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What Can Cycling Learn from Other Sports?
By Staff
Date: 11/11/2006
What Can Cycling Learn from Other Sports?

What Can Cycling Learn from Other Sports?
ďTo the uninitiated it looks so simple. What could possibly be interesting about watching a car go in circles? Whatís the fascination with watching someone pedal a bike? Thatís a big stumbling block.Ē Randy Ruhlman at the Moab Century Ride for Lance Armstrong Foundation

By Dave Shields

Randy Ruhlman is a cyclist who makes his living racing professionally, and has for sixteen years. No, he doesnít race bicycles. He races cars and has become well known in automobile racing circles for using the bike to stay in top condition. I caught up with him at the recent 2006 Moab Century Ride to benefit the Lance Armstrong Foundation. He was fourth in overall top-ten finishes over his career in the popular Trans Am series. That race circuit gave way this past year to the Grand American Sports Car Series, which just happens to be owned by the France family. Those are the same people who grew NASCAR from a peculiarity of the South to one of the hottest sports in America. If they can transform turning left into such a phenomenon, imagine what that sort of promotional muscle could do for cycling.

Randy Ruhlman rides the for Lance Armstrong Foundation in Moab Century Tour- "100 miles on the bike to help raise money for Cancer Survivorship"

Randy is already seeing them work their marketing magic on the racing series heís now involved with. Heís watching the Grand-Am series grow from the inside, and he has interesting insights into the marketability of cycling as a result. He said that one of the greatest challenges bicycle racing has is the same one that NASCAR has already overcome. ďTo the uninitiated it looks so simple. What could possibly be interesting about watching a car go in circles? Whatís the fascination with watching someone pedal a bike? Thatís a big stumbling block.Ē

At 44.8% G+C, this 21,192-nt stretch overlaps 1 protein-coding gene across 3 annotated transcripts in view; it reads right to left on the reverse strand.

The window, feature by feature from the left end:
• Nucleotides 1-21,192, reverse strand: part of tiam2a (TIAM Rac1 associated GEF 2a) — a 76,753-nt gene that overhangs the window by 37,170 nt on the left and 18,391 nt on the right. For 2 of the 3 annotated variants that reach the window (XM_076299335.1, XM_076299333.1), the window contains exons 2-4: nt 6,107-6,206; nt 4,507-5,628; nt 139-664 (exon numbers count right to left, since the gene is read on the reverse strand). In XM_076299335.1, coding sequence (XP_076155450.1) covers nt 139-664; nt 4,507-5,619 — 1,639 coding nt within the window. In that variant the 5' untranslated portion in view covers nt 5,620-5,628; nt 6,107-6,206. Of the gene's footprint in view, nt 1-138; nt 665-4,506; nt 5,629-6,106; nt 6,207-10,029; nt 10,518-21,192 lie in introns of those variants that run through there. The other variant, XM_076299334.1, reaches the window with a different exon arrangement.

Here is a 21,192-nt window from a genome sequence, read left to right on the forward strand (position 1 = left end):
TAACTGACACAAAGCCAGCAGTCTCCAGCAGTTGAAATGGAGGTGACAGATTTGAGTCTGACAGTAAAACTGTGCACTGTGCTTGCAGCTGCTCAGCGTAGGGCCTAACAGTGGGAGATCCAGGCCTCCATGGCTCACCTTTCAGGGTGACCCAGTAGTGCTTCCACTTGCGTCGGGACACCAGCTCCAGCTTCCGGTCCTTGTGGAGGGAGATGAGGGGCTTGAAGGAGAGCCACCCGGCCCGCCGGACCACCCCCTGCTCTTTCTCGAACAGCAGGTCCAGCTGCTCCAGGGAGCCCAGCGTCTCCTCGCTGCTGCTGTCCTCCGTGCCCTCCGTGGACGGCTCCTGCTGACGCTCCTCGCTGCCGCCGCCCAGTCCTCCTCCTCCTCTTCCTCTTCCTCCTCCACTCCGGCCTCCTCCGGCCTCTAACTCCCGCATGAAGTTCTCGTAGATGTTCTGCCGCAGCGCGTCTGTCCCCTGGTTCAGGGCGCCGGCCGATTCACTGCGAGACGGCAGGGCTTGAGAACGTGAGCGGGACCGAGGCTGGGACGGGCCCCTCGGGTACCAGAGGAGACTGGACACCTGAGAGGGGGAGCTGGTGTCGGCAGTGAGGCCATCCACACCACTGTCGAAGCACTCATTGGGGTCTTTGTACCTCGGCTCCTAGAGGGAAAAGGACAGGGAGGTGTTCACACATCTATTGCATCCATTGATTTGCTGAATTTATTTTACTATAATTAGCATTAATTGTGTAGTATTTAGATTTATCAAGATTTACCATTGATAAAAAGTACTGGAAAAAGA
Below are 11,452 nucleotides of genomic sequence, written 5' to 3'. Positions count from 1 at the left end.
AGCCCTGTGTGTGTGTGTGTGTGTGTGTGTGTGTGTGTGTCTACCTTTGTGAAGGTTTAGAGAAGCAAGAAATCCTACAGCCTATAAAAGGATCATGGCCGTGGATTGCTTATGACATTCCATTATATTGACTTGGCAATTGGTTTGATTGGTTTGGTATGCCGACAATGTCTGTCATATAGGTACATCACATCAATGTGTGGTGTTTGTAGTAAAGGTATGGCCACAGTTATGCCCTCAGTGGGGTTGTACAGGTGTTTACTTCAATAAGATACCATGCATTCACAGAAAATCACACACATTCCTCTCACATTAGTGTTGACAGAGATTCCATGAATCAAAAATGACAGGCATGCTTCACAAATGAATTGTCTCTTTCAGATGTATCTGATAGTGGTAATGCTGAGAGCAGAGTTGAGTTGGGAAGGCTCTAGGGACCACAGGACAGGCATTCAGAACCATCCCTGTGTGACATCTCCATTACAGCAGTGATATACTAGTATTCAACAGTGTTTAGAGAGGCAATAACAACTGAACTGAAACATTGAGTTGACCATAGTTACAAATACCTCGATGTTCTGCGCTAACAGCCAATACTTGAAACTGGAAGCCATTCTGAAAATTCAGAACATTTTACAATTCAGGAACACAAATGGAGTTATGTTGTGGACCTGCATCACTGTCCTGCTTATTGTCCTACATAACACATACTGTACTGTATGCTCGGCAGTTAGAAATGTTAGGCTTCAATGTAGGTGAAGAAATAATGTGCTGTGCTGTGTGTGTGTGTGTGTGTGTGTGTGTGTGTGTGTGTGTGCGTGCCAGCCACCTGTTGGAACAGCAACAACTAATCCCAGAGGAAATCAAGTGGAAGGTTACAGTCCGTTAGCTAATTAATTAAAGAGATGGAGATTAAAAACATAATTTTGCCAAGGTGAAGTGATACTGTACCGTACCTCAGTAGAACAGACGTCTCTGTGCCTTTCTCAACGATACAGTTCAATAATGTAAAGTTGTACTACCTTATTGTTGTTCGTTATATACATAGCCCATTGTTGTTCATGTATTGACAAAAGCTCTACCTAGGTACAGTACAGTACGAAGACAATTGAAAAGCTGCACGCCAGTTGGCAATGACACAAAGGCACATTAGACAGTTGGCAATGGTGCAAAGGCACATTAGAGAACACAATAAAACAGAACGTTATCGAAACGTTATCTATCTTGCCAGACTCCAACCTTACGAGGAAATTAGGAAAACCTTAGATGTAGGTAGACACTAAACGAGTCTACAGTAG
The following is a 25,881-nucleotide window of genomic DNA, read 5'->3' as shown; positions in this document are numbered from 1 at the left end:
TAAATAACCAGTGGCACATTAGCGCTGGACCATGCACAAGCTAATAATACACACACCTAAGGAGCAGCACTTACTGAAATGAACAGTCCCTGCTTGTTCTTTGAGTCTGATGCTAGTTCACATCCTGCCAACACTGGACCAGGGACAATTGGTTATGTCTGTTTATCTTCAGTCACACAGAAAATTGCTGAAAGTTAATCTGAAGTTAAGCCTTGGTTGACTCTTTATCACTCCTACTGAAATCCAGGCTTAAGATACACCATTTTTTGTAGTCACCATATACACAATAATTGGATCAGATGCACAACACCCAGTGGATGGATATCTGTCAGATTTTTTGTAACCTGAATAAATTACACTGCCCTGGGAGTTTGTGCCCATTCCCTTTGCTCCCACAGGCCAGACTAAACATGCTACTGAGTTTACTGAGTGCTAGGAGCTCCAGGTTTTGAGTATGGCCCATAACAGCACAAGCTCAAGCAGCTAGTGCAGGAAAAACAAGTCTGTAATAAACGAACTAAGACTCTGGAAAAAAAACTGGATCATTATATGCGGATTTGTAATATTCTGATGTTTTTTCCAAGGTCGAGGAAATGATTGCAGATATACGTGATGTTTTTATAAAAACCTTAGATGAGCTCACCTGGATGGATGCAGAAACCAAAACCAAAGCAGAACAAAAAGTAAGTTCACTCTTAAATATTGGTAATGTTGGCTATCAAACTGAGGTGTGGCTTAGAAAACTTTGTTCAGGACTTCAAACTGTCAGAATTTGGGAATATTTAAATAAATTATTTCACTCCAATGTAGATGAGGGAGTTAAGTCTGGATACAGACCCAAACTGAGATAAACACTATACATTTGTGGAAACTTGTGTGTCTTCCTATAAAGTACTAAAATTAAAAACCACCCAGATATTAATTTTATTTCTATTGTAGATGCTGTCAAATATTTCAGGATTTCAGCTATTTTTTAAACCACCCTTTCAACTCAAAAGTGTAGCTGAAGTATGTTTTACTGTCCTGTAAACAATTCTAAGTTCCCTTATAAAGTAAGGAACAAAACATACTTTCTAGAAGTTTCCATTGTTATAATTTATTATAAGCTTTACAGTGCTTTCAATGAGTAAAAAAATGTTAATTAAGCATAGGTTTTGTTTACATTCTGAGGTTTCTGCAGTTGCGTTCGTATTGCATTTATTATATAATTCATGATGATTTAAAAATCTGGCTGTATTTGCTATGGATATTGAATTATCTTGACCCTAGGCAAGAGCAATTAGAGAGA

Randy Ruhlman in the office in the 500 horsepower PLP car.

NASCAR overcame the challenge with a combination of movies, celebrity involvement, and good television coverage. They taught large audiences that thereís a whole lot more to their sport than turning left. They capitalized on long-standing feuds regarding the merits of one automobile maker vs. another.

Why canít cycling do the same sorts of things? Iím obviously a believer that dramatic stories involving bicycle racing can teach strategy and tactics and consequently create new cycling fans in the process. Comments from readers of my books continue to convince me of this. Randy enjoyed reading The Race, and although heís been a long time fan of bicycle racing, he said it increased his interest in and understanding of the sport. Movies along these same lines would help even more.

Randy in Moab, Utah... ready to ride.

American cycling seems adept at attracting celebrity involvement. The American ski industry was similarly successful in bringing celebrities to their races, and then it occurred to someone to take it a step further: celebrity ski races. Not only did audiences enjoy watching the stars ski, either as a prologue or a separate event to the pros, but it provided a visual comparison that illustrated just how good the professionals really are. Similarly, pro cyclists make their job look easy. It can be enlightening to see what an ordinary human is capable of on the same course in order to appreciate how amazingly gifted the elite athletes are.

American race promoters have done such a spectacular job of running their events that icons like Saunier Duval director sportif Matteo Algeri recently told me that American cycling events are run far better than their European counterparts. This is no time for resting on laurels, though. How many additional spectators would come out to watch Robin Williams and Matthew McConaughey take a lap around Santa Barbaraís finishing circuit before the pros arrive for their three laps?

After the Moab Century